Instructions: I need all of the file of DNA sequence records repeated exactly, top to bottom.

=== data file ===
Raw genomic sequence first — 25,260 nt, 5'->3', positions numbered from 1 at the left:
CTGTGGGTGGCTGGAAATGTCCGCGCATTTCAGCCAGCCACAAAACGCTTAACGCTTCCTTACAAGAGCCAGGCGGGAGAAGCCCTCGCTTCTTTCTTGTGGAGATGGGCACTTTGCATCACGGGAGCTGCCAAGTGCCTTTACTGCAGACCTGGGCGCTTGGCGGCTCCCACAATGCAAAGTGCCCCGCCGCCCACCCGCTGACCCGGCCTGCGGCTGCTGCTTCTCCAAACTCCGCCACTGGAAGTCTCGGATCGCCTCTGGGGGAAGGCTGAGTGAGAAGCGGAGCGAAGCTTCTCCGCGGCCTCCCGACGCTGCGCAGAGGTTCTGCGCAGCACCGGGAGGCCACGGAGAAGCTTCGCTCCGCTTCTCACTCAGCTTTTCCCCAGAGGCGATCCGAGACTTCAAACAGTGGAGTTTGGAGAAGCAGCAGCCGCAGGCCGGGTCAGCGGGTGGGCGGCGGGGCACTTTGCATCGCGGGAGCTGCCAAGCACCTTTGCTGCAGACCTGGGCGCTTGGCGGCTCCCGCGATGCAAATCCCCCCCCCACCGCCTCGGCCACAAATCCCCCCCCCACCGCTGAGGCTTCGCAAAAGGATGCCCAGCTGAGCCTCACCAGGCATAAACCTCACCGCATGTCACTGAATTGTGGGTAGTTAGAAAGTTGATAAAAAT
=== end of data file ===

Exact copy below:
Raw genomic sequence first — 25,260 nt, 5'->3', positions numbered from 1 at the left:
CTGTGGGTGGCTGGAAATGTCCGCGCATTTCAGCCAGCCACAAAACGCTTAACGCTTCCTTACAAGAGCCAGGCGGGAGAAGCCCTCGCTTCTTTCTTGTGGAGATGGGCACTTTGCATCACGGGAGCTGCCAAGTGCCTTTACTGCAGACCTGGGCGCTTGGCGGCTCCCACAATGCAAAGTGCCCCGCCGCCCACCCGCTGACCCGGCCTGCGGCTGCTGCTTCTCCAAACTCCGCCACTGGAAGTCTCGGATCGCCTCTGGGGGAAGGCTGAGTGAGAAGCGGAGCGAAGCTTCTCCGCGGCCTCCCGACGCTGCGCAGAGGTTCTGCGCAGCACCGGGAGGCCACGGAGAAGCTTCGCTCCGCTTCTCACTCAGCTTTTCCCCAGAGGCGATCCGAGACTTCAAACAGTGGAGTTTGGAGAAGCAGCAGCCGCAGGCCGGGTCAGCGGGTGGGCGGCGGGGCACTTTGCATCGCGGGAGCTGCCAAGCACCTTTGCTGCAGACCTGGGCGCTTGGCGGCTCCCGCGATGCAAATCCCCCCCCCACCGCCTCGGCCACAAATCCCCCCCCCACCGCTGAGGCTTCGCAAAAGGATGCCCAGCTGAGCCTCACCAGGCATAAACCTCACCGCATGTCACTGAATTGTGGGTAGTTAGAAAGTTGATAAAAAT